As a first-year student at UNC, one of the largest differences between high school and college is the quantity of work completed outside of class. College students need study locations other than their homes, but, due to a global pandemic, many study spots are closed, and students are being forced to stay inside and isolate. To help students out, UNC opened a new workspace in the middle of Polk Place, the area directly in front of Wilson Library. Coming into this research, I suspected that the nature-immersed area would be a positive workspace for students to complete their assignments. This expectation led me to ask: Why do students choose to study at Polk Place, and what are the benefits of studying at this location?
Many college students choose to study outside, especially during the pandemic, because it is refreshing to be outside and experience a change of scenery. In fact, there are multiple scientific studies highlighting the benefits of studying outdoors. One such article, published by Environmental Research, combines data from over one-hundred separate studies and concludes that “greenspace exposure” is associated with a wide range of physical health benefits. Another study, authored by Cody Hodson and Heather Sander, was performed on elementary school students in Minnesota suburbs; they concluded the following, “Research has linked exposure to nature with various benefits including improved focus, vitality, productivity, and reduced stress, factors that may enhance the academic performance of individual students.” The two sources combined depict multiple physical and health benefits of studying in outdoor areas.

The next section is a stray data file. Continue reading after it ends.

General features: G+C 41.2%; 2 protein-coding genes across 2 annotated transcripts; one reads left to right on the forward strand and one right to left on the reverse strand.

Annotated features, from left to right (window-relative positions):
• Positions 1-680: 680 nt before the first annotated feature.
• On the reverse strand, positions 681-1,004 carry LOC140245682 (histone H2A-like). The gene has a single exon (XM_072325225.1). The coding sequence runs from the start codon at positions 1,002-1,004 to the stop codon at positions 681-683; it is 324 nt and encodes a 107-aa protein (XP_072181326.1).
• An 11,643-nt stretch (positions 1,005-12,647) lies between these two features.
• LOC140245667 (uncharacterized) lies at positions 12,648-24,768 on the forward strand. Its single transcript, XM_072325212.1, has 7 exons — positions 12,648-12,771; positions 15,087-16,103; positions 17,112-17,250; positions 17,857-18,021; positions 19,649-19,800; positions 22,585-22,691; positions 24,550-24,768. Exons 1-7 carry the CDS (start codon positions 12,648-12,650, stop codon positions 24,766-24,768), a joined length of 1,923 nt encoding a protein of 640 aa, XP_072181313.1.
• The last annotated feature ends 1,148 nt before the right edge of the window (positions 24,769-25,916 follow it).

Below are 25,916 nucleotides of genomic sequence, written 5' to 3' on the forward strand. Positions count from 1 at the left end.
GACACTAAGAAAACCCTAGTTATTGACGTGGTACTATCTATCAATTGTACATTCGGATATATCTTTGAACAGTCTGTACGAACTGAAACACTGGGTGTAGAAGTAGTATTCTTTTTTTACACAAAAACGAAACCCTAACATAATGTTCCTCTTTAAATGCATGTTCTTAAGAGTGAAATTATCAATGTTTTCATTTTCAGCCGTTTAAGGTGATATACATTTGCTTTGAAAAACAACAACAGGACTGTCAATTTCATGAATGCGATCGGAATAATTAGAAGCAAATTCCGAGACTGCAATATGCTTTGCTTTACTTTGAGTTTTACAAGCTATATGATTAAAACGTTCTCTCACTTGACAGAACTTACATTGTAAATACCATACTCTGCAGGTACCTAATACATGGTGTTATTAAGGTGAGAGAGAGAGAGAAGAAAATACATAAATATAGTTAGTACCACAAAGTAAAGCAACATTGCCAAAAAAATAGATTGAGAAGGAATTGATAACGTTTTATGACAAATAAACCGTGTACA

A third source, published by the Journal of Affective Disorders, clearly establishes a strong association between the mental health of college students and academic performance. The less healthy students are mentally, the worse they perform academically. The same source also states that approximately one-third of college freshman report having mental problems. Many students need to ease their stress and anxiety, especially in the time of a pandemic. Studying in nature has proven to benefit student mental health and academic performance.